Alongside dealing with race, Howard addresses sexuality and the internal exploration of such, with ‘Georgia’, which transitions from a steady beat to more of a ballad. The song narrates the unconventional story of a young girl having a crush on an older woman, which acts as a needed alternative to the tired theme of a young boy having a crush on his older sister’s friends.

First seen on Jools Holland’s annual Hootenanny bringing in the New Year, Howard’s performance of Jackie Wilson’s soul classic ‘(Your Love Keeps Lifting Me) Higher and Higher’ got the crowd moving; her energetic and soulful rendition arguably on par with the original.

Later in the set, Howard presented the audience with a defiant spoken-word manifesto, '13th Century Metal', backed by broken synths and urgent drumbeats. The track acts as an opportunity for the frontwoman to preach a borderline holy ideal, "to spread the enlightenment of love, compassion, and humanity to those who are not touched by its light".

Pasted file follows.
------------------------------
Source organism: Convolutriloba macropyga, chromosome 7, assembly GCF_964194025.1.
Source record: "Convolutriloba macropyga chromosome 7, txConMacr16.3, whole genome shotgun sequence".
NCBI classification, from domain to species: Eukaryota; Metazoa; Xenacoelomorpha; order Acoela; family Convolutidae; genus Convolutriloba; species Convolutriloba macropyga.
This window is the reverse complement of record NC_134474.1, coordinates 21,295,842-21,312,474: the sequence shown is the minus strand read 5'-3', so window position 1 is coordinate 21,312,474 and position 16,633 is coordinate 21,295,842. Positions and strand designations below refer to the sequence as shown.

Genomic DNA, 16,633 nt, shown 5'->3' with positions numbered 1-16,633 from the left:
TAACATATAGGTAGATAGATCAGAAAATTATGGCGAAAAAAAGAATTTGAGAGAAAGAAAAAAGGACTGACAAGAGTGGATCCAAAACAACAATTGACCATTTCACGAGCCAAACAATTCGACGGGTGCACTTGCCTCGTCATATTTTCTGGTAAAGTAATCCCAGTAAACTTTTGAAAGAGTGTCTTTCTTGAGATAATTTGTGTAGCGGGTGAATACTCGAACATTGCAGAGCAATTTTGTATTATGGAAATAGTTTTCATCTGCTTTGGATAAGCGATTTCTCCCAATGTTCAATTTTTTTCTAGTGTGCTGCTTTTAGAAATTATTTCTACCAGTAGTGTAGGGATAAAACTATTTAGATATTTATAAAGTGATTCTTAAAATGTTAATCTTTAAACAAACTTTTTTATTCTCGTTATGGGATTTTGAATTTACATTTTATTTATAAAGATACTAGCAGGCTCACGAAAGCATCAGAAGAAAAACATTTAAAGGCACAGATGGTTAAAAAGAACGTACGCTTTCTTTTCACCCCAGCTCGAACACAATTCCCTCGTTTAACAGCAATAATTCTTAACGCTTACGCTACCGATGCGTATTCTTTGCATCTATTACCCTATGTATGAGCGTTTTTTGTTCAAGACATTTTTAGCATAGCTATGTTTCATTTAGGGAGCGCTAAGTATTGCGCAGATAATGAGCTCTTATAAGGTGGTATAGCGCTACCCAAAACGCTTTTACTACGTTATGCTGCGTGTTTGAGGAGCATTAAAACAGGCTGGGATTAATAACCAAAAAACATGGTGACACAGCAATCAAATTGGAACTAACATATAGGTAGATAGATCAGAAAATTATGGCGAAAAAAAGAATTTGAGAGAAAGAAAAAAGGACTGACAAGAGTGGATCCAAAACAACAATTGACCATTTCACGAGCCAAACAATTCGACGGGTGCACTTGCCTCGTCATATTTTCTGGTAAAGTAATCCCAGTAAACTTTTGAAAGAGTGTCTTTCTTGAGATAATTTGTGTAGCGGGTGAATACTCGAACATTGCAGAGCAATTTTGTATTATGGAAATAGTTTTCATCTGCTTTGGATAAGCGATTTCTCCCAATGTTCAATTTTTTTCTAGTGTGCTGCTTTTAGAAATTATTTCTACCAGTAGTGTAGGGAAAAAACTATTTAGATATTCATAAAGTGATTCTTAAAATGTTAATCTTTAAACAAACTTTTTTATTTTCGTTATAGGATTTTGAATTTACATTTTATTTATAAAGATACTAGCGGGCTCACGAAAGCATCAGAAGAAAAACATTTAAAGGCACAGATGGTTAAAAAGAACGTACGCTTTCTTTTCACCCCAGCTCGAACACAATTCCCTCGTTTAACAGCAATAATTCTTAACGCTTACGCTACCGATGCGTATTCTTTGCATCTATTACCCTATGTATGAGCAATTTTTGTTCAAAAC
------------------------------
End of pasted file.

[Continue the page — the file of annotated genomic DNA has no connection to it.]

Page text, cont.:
Howard brought the set to a close with the acoustic track ‘Short and Sweet’, her soft yet powerful vocals position the song on the cusp of a lullaby. Although usually found at the front of a band, Howard's solo presence felt incomparable.

Amber Dawson

Joe Armon-Jones

14 February
Soup Kitchen

Recently nominated as UK jazz act of the year by Jazz FM, Joe Armon-Jones impressively merges an array of influences to form a sound that sways its way through the various cultures and genres impacting today’s scene. Joe and his army of young representatives epitomise the laidback nature of the exploding UK jazz revival; arriving at a sold-out Soup Kitchen show with no planned setlist, just a free-flowing, dynamic energy and the talent to create the liveliest Friday night party in Manchester.